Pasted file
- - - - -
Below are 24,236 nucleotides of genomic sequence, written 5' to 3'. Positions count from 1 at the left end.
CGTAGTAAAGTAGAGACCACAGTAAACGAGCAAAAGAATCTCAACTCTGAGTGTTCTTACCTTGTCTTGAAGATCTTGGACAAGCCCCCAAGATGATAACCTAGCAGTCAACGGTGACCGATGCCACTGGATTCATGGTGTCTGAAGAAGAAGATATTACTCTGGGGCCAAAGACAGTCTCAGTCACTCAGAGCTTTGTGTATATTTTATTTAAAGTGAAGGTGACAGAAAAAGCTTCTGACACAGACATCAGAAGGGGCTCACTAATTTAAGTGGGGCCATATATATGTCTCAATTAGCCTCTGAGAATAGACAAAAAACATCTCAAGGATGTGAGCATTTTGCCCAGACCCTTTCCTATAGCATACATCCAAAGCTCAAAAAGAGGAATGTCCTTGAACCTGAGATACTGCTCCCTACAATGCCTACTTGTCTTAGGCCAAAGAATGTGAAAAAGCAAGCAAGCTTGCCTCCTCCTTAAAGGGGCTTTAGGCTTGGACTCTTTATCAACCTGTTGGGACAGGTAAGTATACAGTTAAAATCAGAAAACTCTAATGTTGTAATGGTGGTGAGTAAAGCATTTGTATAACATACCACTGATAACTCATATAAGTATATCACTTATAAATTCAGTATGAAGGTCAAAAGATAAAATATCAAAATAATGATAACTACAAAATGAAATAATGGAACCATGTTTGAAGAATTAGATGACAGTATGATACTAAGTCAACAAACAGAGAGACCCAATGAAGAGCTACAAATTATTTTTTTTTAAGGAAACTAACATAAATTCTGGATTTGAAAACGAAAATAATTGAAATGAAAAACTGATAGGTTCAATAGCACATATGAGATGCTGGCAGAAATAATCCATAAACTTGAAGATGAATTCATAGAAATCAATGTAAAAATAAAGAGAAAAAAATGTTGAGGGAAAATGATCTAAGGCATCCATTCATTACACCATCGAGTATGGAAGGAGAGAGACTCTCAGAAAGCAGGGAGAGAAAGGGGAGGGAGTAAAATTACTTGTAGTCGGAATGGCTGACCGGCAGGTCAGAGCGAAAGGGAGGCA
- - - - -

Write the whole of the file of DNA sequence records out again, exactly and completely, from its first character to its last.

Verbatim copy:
Below are 24,236 nucleotides of genomic sequence, written 5' to 3'. Positions count from 1 at the left end.
CGTAGTAAAGTAGAGACCACAGTAAACGAGCAAAAGAATCTCAACTCTGAGTGTTCTTACCTTGTCTTGAAGATCTTGGACAAGCCCCCAAGATGATAACCTAGCAGTCAACGGTGACCGATGCCACTGGATTCATGGTGTCTGAAGAAGAAGATATTACTCTGGGGCCAAAGACAGTCTCAGTCACTCAGAGCTTTGTGTATATTTTATTTAAAGTGAAGGTGACAGAAAAAGCTTCTGACACAGACATCAGAAGGGGCTCACTAATTTAAGTGGGGCCATATATATGTCTCAATTAGCCTCTGAGAATAGACAAAAAACATCTCAAGGATGTGAGCATTTTGCCCAGACCCTTTCCTATAGCATACATCCAAAGCTCAAAAAGAGGAATGTCCTTGAACCTGAGATACTGCTCCCTACAATGCCTACTTGTCTTAGGCCAAAGAATGTGAAAAAGCAAGCAAGCTTGCCTCCTCCTTAAAGGGGCTTTAGGCTTGGACTCTTTATCAACCTGTTGGGACAGGTAAGTATACAGTTAAAATCAGAAAACTCTAATGTTGTAATGGTGGTGAGTAAAGCATTTGTATAACATACCACTGATAACTCATATAAGTATATCACTTATAAATTCAGTATGAAGGTCAAAAGATAAAATATCAAAATAATGATAACTACAAAATGAAATAATGGAACCATGTTTGAAGAATTAGATGACAGTATGATACTAAGTCAACAAACAGAGAGACCCAATGAAGAGCTACAAATTATTTTTTTTTAAGGAAACTAACATAAATTCTGGATTTGAAAACGAAAATAATTGAAATGAAAAACTGATAGGTTCAATAGCACATATGAGATGCTGGCAGAAATAATCCATAAACTTGAAGATGAATTCATAGAAATCAATGTAAAAATAAAGAGAAAAAAATGTTGAGGGAAAATGATCTAAGGCATCCATTCATTACACCATCGAGTATGGAAGGAGAGAGACTCTCAGAAAGCAGGGAGAGAAAGGGGAGGGAGTAAAATTACTTGTAGTCGGAATGGCTGACCGGCAGGTCAGAGCGAAAGGGAGGCA